3. 3. Marketplace Vs. MarketspaceMarkets have three main functions Matching buyers and sellers Facilitating the exchange of information, goods, services and payments Providing an institutional infrastructureElectronic Marketplaces = Marketspaces Increase effectiveness Lower distribution costs ‘Friction-free’ markets © Prentice Hall, 2000 3
  4. 4. Marketplace Vs. Marketspace (cont.)Regular and EC economics are completelydifferent EC involves gathering, selecting, synthesizing, and distributing information Economics of EC starts with supply and demand, and ends with pricing and competition © Prentice Hall, 2000 4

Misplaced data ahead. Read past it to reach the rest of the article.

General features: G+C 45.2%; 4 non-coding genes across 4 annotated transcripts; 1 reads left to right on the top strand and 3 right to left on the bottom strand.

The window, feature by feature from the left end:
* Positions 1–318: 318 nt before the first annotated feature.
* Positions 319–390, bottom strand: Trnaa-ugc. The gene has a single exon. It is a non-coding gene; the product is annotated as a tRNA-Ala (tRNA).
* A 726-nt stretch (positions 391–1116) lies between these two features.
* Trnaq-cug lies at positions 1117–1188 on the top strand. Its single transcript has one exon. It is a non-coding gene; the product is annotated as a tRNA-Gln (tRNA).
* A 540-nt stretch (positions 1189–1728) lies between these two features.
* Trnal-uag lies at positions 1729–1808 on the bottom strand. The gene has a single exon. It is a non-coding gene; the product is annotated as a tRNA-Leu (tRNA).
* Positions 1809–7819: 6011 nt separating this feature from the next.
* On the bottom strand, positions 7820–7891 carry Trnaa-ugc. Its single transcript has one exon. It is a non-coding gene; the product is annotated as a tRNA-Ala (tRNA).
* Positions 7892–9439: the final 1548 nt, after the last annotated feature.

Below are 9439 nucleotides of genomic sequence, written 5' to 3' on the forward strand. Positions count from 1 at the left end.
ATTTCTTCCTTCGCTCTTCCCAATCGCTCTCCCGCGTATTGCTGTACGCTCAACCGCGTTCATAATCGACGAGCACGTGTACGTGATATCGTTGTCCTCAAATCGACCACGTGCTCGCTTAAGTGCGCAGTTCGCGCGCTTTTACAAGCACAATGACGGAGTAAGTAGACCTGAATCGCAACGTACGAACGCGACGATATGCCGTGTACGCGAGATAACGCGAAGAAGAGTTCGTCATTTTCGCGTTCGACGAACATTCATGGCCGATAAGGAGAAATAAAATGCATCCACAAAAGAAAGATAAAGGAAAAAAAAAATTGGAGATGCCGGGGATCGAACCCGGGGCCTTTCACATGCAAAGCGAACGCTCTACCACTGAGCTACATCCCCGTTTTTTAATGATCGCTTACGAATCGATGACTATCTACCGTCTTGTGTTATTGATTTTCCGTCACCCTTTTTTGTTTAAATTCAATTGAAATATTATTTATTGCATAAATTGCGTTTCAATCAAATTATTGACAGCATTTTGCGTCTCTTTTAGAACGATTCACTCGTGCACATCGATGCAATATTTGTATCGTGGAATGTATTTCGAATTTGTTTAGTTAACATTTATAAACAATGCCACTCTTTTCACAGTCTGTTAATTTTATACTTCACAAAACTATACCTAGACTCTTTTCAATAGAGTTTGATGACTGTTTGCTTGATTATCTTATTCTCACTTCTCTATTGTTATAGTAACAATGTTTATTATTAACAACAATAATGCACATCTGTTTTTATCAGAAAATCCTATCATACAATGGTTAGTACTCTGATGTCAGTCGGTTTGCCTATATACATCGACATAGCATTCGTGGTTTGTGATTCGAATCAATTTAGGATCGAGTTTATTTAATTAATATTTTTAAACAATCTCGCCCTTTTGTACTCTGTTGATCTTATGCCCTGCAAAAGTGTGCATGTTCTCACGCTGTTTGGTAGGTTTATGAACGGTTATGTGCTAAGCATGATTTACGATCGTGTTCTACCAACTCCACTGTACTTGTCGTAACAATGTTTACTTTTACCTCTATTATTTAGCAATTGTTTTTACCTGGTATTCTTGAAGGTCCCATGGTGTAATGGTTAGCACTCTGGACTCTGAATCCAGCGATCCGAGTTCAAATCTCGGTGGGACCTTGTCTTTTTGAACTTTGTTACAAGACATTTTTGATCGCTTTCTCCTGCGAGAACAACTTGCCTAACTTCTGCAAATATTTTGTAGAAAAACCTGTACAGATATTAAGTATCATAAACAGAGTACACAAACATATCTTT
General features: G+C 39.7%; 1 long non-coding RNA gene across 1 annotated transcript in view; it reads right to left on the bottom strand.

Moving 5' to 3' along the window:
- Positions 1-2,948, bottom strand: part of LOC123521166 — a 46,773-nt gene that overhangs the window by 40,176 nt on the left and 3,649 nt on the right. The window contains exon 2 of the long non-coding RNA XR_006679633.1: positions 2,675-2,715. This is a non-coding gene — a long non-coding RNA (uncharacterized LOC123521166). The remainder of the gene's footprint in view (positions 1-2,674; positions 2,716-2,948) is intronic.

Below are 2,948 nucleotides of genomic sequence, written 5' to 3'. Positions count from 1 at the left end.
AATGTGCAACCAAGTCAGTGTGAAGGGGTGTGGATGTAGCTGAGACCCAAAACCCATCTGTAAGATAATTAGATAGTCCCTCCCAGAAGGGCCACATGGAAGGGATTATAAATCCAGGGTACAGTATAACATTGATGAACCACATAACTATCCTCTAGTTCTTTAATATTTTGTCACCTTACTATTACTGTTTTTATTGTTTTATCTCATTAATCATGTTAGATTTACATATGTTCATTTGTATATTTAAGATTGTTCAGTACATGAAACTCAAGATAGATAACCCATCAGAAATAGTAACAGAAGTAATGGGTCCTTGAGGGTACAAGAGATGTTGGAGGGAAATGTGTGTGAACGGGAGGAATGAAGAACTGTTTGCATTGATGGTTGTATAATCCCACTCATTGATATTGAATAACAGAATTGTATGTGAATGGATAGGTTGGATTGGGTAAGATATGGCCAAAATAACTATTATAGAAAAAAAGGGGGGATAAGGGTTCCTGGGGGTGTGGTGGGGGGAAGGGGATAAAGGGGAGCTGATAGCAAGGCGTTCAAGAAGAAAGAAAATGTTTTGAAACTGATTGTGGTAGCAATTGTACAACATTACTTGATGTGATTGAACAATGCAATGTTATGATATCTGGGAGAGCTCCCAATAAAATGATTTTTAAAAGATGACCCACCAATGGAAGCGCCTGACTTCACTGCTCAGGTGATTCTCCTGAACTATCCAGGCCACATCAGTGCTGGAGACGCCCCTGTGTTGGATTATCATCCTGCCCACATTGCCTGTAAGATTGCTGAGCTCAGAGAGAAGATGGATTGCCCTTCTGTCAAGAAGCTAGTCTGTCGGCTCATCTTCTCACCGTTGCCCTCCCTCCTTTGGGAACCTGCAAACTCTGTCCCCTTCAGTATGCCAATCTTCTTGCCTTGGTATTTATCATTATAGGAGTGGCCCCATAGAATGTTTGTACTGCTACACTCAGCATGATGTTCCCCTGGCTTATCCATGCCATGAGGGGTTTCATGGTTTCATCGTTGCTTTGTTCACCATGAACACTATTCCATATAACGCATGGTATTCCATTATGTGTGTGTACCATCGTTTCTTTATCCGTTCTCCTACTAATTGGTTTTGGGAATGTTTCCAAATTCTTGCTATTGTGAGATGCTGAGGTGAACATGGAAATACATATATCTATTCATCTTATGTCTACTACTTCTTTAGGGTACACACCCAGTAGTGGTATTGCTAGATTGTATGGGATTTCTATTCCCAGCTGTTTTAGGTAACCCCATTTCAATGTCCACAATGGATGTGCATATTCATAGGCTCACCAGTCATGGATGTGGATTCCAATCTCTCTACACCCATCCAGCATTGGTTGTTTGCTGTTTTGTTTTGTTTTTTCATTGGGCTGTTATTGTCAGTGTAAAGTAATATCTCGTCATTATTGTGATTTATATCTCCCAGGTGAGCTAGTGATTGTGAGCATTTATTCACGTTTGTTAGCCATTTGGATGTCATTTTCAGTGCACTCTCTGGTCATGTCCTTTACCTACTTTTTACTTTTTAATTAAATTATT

5. 5. The Components of Digital (Virtual) Economics Digital ProductsInformation and entertainment products that are digitized : •Paper-based documents : books, newspapers, magazines journals, newsletters •Product information : product specifications, catalogs, user manuals •Graphics : photographs, postcards, calendars, maps, posters, x-rays •Audio : music recordings, speeches, lectures, industrial voices •Software : programs,Symbols, tokens and games, development tools concepts : •Tickets and reservations : airlines, hotels, concerts, sport events, transportation •Financial instruments : checks, electronic currencies, credit cards, securitiesProcesses and services : •Government services : forms, benefits, and welfare payments, licenses •Electronic messaging : letters, faxes, telephone calls •Business value creation processes : ordering, bookkeeping, inventorying •Auction, bidding, bartering •Remote education, telemedicine, and other interactive services •Cybercafes interactive entertainment, virtual communities © Prentice Hall, 2000 5